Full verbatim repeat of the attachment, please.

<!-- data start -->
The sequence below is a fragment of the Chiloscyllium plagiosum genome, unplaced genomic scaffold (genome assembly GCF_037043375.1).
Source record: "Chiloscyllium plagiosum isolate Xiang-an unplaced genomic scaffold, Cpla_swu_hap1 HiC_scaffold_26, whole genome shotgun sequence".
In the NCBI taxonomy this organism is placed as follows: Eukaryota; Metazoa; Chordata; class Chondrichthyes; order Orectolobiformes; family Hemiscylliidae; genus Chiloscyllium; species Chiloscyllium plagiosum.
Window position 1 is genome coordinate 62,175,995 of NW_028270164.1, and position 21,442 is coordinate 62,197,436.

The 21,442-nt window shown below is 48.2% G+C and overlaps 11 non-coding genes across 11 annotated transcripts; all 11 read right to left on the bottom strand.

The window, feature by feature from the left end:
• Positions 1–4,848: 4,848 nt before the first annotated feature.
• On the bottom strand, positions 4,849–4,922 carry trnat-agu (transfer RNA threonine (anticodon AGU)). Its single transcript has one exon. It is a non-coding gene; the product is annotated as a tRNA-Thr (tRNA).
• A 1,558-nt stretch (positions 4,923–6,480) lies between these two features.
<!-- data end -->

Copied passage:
The sequence below is a fragment of the Chiloscyllium plagiosum genome, unplaced genomic scaffold (genome assembly GCF_037043375.1).
Source record: "Chiloscyllium plagiosum isolate Xiang-an unplaced genomic scaffold, Cpla_swu_hap1 HiC_scaffold_26, whole genome shotgun sequence".
In the NCBI taxonomy this organism is placed as follows: Eukaryota; Metazoa; Chordata; class Chondrichthyes; order Orectolobiformes; family Hemiscylliidae; genus Chiloscyllium; species Chiloscyllium plagiosum.
Window position 1 is genome coordinate 62,175,995 of NW_028270164.1, and position 21,442 is coordinate 62,197,436.

The 21,442-nt window shown below is 48.2% G+C and overlaps 11 non-coding genes across 11 annotated transcripts; all 11 read right to left on the bottom strand.

The window, feature by feature from the left end:
• Positions 1–4,848: 4,848 nt before the first annotated feature.
• On the bottom strand, positions 4,849–4,922 carry trnat-agu (transfer RNA threonine (anticodon AGU)). Its single transcript has one exon. It is a non-coding gene; the product is annotated as a tRNA-Thr (tRNA).
• A 1,558-nt stretch (positions 4,923–6,480) lies between these two features.